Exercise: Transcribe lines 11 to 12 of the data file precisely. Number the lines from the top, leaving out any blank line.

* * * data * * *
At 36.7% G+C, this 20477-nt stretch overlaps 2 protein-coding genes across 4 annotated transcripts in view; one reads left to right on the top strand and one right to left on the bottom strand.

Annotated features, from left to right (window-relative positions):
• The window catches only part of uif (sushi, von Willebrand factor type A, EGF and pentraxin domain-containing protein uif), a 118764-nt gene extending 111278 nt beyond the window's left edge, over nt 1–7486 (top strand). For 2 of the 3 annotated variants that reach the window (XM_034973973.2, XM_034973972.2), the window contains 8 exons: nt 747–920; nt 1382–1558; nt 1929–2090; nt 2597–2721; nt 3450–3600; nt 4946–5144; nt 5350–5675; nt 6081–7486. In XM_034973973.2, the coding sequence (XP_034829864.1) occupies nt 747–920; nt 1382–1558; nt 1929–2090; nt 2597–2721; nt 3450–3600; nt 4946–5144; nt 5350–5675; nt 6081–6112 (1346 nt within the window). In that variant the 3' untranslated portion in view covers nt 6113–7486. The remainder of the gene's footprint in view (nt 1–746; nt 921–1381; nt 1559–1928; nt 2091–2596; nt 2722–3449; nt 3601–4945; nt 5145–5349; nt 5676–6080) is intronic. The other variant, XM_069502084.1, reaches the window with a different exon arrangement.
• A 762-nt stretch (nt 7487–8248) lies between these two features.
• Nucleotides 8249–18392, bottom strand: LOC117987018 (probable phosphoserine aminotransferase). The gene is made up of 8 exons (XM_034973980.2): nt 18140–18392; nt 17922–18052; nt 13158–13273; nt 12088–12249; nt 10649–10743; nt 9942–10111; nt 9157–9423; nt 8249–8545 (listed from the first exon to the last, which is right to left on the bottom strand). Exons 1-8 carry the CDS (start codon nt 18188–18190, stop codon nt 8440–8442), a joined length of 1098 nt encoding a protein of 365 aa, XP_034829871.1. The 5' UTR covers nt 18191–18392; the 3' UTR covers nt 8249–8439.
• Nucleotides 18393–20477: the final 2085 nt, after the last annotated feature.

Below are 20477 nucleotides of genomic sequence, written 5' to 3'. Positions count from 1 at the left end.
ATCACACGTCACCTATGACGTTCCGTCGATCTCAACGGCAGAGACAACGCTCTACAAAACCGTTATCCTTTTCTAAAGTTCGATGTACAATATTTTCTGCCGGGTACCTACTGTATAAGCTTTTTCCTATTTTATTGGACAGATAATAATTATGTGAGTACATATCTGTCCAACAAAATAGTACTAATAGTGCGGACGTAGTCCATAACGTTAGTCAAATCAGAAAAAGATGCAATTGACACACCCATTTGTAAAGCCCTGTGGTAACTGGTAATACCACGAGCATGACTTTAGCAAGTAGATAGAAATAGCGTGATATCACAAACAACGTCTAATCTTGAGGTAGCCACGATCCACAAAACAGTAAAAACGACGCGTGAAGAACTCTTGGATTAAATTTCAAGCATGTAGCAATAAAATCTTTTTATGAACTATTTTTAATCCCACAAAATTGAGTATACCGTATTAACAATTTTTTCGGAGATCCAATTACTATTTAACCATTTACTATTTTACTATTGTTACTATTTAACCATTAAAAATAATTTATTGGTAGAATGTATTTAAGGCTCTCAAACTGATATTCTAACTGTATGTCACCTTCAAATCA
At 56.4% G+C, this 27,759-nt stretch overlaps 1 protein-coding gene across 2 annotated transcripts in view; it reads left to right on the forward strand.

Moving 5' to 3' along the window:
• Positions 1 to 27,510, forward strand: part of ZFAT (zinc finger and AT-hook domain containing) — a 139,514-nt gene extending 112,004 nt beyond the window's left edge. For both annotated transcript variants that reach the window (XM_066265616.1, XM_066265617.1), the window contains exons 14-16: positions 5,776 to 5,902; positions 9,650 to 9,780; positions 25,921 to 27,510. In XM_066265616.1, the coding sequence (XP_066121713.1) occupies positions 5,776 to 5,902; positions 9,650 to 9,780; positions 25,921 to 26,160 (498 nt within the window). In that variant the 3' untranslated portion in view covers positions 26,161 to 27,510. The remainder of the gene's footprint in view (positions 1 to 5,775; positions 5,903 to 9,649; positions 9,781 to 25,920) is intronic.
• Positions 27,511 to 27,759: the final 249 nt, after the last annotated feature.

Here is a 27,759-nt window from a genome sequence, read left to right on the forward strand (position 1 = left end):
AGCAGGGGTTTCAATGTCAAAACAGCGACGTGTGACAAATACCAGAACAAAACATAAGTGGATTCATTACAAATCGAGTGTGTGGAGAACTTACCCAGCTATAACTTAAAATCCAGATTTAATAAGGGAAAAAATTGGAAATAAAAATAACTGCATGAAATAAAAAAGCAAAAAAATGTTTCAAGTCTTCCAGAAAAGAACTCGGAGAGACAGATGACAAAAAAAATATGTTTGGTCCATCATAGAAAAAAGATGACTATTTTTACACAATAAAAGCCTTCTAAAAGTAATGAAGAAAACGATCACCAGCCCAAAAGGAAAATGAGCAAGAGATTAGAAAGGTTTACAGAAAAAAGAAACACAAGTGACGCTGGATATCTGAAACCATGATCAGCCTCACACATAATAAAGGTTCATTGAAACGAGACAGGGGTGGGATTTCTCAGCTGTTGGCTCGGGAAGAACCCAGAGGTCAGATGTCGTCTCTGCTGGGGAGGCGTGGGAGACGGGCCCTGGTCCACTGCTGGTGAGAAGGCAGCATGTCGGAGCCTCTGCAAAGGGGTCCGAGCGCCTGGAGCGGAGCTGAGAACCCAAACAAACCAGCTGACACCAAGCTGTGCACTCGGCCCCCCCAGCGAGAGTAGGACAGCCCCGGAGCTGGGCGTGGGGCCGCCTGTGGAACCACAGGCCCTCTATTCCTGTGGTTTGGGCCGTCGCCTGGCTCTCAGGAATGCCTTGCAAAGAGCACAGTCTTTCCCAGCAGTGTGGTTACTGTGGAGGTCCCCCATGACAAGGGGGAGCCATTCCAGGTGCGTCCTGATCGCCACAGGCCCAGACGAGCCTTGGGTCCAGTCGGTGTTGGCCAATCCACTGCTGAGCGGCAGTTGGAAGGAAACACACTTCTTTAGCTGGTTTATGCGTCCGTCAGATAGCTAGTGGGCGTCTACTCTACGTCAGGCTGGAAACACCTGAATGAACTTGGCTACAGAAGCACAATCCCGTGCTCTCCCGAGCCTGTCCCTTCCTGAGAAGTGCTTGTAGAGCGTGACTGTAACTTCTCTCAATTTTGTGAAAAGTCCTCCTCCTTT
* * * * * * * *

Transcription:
• Positions 1 to 27,510, forward strand: part of ZFAT (zinc finger and AT-hook domain containing) — a 139,514-nt gene extending 112,004 nt beyond the window's left edge. For both annotated transcript variants that reach the window (XM_066265616.1, XM_066265617.1), the window contains exons 14-16: positions 5,776 to 5,902; positions 9,650 to 9,780; positions 25,921 to 27,510. In XM_066265616.1, the coding sequence (XP_066121713.1) occupies positions 5,776 to 5,902; positions 9,650 to 9,780; positions 25,921 to 26,160 (498 nt within the window). In that variant the 3' untranslated portion in view covers positions 26,161 to 27,510. The remainder of the gene's footprint in view (positions 1 to 5,775; positions 5,903 to 9,649; positions 9,781 to 25,920) is intronic.
• Positions 27,511 to 27,759: the final 249 nt, after the last annotated feature.